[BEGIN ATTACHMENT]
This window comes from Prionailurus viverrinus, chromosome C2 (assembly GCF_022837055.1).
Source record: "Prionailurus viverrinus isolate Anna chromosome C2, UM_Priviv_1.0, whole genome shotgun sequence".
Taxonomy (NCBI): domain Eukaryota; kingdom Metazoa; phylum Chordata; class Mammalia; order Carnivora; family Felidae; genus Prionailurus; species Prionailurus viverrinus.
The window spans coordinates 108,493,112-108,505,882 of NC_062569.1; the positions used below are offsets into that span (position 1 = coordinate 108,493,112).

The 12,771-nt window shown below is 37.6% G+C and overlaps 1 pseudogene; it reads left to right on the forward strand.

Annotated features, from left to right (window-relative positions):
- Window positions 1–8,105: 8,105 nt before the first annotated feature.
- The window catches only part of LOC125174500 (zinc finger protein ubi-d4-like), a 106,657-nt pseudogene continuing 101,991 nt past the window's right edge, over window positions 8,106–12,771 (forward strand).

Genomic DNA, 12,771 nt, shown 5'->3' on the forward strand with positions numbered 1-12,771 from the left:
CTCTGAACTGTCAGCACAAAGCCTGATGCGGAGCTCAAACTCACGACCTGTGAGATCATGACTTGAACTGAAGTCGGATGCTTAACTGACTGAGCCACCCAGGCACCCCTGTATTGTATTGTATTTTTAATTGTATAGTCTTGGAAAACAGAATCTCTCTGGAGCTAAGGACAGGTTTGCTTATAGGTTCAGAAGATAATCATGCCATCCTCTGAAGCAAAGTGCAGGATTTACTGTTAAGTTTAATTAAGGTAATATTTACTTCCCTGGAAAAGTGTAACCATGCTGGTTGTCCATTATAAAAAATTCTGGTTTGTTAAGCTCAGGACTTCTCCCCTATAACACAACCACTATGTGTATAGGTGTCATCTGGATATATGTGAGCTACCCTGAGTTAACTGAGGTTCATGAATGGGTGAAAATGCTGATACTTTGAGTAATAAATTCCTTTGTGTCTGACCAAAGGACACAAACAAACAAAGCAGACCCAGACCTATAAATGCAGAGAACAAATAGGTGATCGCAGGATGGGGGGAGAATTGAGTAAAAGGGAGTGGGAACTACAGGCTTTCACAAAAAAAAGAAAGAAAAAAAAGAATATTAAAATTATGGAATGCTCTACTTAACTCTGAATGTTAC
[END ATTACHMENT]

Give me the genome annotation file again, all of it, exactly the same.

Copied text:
This window comes from Prionailurus viverrinus, chromosome C2 (assembly GCF_022837055.1).
Source record: "Prionailurus viverrinus isolate Anna chromosome C2, UM_Priviv_1.0, whole genome shotgun sequence".
Taxonomy (NCBI): domain Eukaryota; kingdom Metazoa; phylum Chordata; class Mammalia; order Carnivora; family Felidae; genus Prionailurus; species Prionailurus viverrinus.
The window spans coordinates 108,493,112-108,505,882 of NC_062569.1; the positions used below are offsets into that span (position 1 = coordinate 108,493,112).

The 12,771-nt window shown below is 37.6% G+C and overlaps 1 pseudogene; it reads left to right on the forward strand.

Annotated features, from left to right (window-relative positions):
- Window positions 1–8,105: 8,105 nt before the first annotated feature.
- The window catches only part of LOC125174500 (zinc finger protein ubi-d4-like), a 106,657-nt pseudogene continuing 101,991 nt past the window's right edge, over window positions 8,106–12,771 (forward strand).

Genomic DNA, 12,771 nt, shown 5'->3' on the forward strand with positions numbered 1-12,771 from the left:
CTCTGAACTGTCAGCACAAAGCCTGATGCGGAGCTCAAACTCACGACCTGTGAGATCATGACTTGAACTGAAGTCGGATGCTTAACTGACTGAGCCACCCAGGCACCCCTGTATTGTATTGTATTTTTAATTGTATAGTCTTGGAAAACAGAATCTCTCTGGAGCTAAGGACAGGTTTGCTTATAGGTTCAGAAGATAATCATGCCATCCTCTGAAGCAAAGTGCAGGATTTACTGTTAAGTTTAATTAAGGTAATATTTACTTCCCTGGAAAAGTGTAACCATGCTGGTTGTCCATTATAAAAAATTCTGGTTTGTTAAGCTCAGGACTTCTCCCCTATAACACAACCACTATGTGTATAGGTGTCATCTGGATATATGTGAGCTACCCTGAGTTAACTGAGGTTCATGAATGGGTGAAAATGCTGATACTTTGAGTAATAAATTCCTTTGTGTCTGACCAAAGGACACAAACAAACAAAGCAGACCCAGACCTATAAATGCAGAGAACAAATAGGTGATCGCAGGATGGGGGGAGAATTGAGTAAAAGGGAGTGGGAACTACAGGCTTTCACAAAAAAAAGAAAGAAAAAAAAGAATATTAAAATTATGGAATGCTCTACTTAACTCTGAATGTTAC